There is also a 3′-long “gain” at each end of the standard bevel—the gain being the tapering of the bevel that allows the laps to appear flush at the stem and transom. To lay out gains, I simply use a yard stick to measure 3′ in from the stem and transom and then draw a 3′ inclined line from my “half thickness” to a feathered tip at the end of the plank.
I then plane the sloping bevel, being extra careful to not go beyond the 1″ line marking the width of the bevel. When using plywood for the garboard, I can never see a line drawn on the edge of the plank because the plies obscure it. But I can use those plies to advantage. The 1⁄2″ plywood that I typically use is made up of nine plies, so I plane the bevel until I’ve exposed four-and-a-half plies and their lines are straight along the bevel, indicating there are no humps or bumps.
To make the gain, I begin 3′ from the stem and transom and visually work a gain into the bevel using the plies similarly as a gauge for the incline. Once beveled, the garboard is ready to be hung. Clamp it on the boat once more to check the fit all along the bottom edge and at the stem and transom. Adjust as necessary and then gather a bunch of 2 1⁄2″ No. 10 bronze ring nails, a Forstner bit as big as the heads of these nails, a 6″ × 1⁄8″ drill bit, a hammer, and a nail set.
You’ll also need to make a jig for marking the fastening locations. I use a piece of scrap with one straight edge, and cut out a notch in it such that the straight edge can be laid on the outside of the boat’s bottom and clear the overhang of the garboard, leaving about 2″ outboard of the garboard. This jig projects the plane of the bottom to the outside of the garboard.
Mark 7⁄16″ up from where the jig hits the garboard, and drive nails horizontally into the edge of the bottom using the Forstner bit to countersink the heads. A lubberly job is apparent when nails are poking through the inside of the bottom.
A good way to assure success—or, at least, to practice is to first drive nails only at each cleat and frame, so any errors are hidden. Drive the rest of the fastenings when the boat has been turned upside down and the garboard planed flush. These boats were designed and built before modern light high-horsepower outboards could push them along at breakneck speeds through a 2′ chop. Traditionally, luting, or a tiny caulking seam, would have been enough to seal the seam between the bottom and garboard. However, if you plan to hang anything more than a 15-hp engine on your boat I would suggest using polysulfide adhesive sealant.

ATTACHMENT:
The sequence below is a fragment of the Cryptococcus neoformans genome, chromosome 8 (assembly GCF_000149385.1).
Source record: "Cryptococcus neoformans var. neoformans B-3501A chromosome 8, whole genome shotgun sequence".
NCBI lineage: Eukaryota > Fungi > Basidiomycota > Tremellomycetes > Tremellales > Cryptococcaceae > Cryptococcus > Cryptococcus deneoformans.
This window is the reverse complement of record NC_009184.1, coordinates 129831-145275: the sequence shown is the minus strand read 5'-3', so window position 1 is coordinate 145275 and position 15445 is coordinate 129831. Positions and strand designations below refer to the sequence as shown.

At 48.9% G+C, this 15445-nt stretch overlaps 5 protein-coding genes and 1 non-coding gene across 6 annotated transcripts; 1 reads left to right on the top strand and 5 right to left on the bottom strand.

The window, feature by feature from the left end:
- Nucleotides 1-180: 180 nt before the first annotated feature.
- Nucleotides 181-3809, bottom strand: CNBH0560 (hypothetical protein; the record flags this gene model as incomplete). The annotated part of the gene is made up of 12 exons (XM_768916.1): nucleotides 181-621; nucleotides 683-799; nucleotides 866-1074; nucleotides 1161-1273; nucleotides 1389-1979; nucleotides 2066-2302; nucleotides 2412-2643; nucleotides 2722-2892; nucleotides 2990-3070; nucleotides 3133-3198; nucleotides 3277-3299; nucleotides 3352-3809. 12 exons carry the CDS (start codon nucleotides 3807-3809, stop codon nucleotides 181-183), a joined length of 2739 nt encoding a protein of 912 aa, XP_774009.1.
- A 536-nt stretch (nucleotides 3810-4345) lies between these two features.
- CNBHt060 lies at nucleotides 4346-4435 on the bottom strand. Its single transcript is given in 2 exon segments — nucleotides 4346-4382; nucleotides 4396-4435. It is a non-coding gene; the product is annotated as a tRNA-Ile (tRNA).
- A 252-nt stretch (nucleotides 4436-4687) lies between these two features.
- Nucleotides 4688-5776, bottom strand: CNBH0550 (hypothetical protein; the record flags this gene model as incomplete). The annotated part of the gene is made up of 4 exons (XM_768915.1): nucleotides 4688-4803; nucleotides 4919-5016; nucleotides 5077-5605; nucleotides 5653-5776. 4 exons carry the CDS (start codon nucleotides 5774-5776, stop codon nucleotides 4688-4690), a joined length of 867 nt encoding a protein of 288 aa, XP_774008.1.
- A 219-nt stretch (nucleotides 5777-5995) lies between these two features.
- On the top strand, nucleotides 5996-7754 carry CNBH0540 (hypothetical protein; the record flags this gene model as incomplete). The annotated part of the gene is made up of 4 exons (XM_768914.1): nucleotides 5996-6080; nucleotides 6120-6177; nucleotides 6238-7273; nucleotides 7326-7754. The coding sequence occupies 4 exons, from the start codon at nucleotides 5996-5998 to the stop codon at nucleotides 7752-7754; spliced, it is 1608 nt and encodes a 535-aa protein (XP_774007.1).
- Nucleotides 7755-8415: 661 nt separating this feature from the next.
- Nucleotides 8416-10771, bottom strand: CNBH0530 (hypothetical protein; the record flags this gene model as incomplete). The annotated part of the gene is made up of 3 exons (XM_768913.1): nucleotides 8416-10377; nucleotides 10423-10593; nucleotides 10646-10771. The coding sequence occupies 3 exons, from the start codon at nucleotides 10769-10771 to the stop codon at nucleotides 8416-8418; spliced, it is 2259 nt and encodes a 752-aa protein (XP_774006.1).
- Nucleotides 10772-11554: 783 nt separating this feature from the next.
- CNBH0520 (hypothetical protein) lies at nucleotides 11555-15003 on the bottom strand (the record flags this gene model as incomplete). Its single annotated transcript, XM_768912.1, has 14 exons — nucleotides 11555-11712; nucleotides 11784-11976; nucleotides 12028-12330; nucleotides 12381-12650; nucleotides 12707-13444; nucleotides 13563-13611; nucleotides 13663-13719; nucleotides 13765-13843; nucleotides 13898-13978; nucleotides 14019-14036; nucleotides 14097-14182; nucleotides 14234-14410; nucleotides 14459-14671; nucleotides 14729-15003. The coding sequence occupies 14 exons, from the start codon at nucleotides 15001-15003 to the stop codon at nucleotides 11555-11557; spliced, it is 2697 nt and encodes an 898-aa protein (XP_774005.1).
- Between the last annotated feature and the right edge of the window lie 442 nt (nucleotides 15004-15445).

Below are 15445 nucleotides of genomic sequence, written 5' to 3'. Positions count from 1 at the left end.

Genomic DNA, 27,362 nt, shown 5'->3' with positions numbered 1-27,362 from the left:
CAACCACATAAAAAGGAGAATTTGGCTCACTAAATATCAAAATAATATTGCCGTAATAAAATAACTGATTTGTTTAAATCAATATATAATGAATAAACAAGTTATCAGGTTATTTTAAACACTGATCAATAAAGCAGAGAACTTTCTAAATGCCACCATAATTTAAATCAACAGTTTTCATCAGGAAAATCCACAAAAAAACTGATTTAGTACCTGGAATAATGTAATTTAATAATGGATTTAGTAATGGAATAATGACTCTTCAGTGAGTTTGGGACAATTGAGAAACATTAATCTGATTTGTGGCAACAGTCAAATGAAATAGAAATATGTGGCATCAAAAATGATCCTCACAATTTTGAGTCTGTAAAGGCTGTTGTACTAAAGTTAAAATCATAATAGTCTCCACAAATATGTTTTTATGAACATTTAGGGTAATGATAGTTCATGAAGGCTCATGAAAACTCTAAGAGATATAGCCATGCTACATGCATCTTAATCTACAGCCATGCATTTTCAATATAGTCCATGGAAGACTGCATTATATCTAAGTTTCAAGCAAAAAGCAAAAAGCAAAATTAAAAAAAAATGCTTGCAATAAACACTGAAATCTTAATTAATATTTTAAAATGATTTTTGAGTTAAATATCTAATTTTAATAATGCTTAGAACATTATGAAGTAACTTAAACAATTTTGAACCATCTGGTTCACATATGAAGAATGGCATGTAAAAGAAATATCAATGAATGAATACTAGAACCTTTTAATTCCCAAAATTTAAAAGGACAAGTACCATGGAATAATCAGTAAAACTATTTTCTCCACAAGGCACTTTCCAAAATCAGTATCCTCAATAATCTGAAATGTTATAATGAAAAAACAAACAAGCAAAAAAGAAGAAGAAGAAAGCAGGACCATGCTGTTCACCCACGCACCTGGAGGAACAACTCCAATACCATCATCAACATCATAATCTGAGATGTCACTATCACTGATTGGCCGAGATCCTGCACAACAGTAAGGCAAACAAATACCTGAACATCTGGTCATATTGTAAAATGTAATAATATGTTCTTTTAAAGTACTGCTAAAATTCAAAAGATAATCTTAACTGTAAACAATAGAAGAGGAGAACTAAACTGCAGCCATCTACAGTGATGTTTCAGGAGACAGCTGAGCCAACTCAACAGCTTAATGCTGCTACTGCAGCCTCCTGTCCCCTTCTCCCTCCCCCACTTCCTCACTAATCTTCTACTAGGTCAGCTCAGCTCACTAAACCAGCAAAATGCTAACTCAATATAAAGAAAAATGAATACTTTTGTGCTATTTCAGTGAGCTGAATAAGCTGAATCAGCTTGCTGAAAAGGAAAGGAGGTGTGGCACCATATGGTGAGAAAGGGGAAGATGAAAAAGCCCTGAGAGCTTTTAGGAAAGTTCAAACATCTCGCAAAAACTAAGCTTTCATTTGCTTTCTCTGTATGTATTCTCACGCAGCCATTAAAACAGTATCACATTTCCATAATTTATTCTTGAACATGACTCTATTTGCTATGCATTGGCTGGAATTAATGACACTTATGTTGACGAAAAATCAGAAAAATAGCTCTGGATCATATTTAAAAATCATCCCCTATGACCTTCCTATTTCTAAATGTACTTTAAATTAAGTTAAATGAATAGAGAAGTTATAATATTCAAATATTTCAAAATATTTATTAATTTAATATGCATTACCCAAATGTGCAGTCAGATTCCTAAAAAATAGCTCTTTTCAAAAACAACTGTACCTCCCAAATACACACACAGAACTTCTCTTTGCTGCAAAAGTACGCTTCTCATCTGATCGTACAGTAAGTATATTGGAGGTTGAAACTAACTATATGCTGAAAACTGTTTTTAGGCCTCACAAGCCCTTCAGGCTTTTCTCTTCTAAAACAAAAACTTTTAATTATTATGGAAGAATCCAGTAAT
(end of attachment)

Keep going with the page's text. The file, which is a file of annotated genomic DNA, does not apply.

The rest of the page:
If you do this, you’ll have to fully fasten the plank with nails every 3″ before the goo cures. Be careful to keep the garboard from creeping down as you fasten it. I will typically start with the plank about 1⁄8″ above its lines, knowing that the fastenings will tend to pull it down as they are driven home. I use 2 1⁄2″ nails into the bottom, 2″ nails into the transom, and 1 1⁄2″ nails into the stem. The nails at the stem should be about 2″ apart, fall right at the bearding line, and be driven perpendicular to the plank face.
With the garboard planks hung and fastened, trim their after ends flush with the transom. The forward ends are trimmed at an angle so the outboard faces of the planks are longer than the inboard faces; this ensures that you will have enough material when you dress the hood ends before installing the false stem.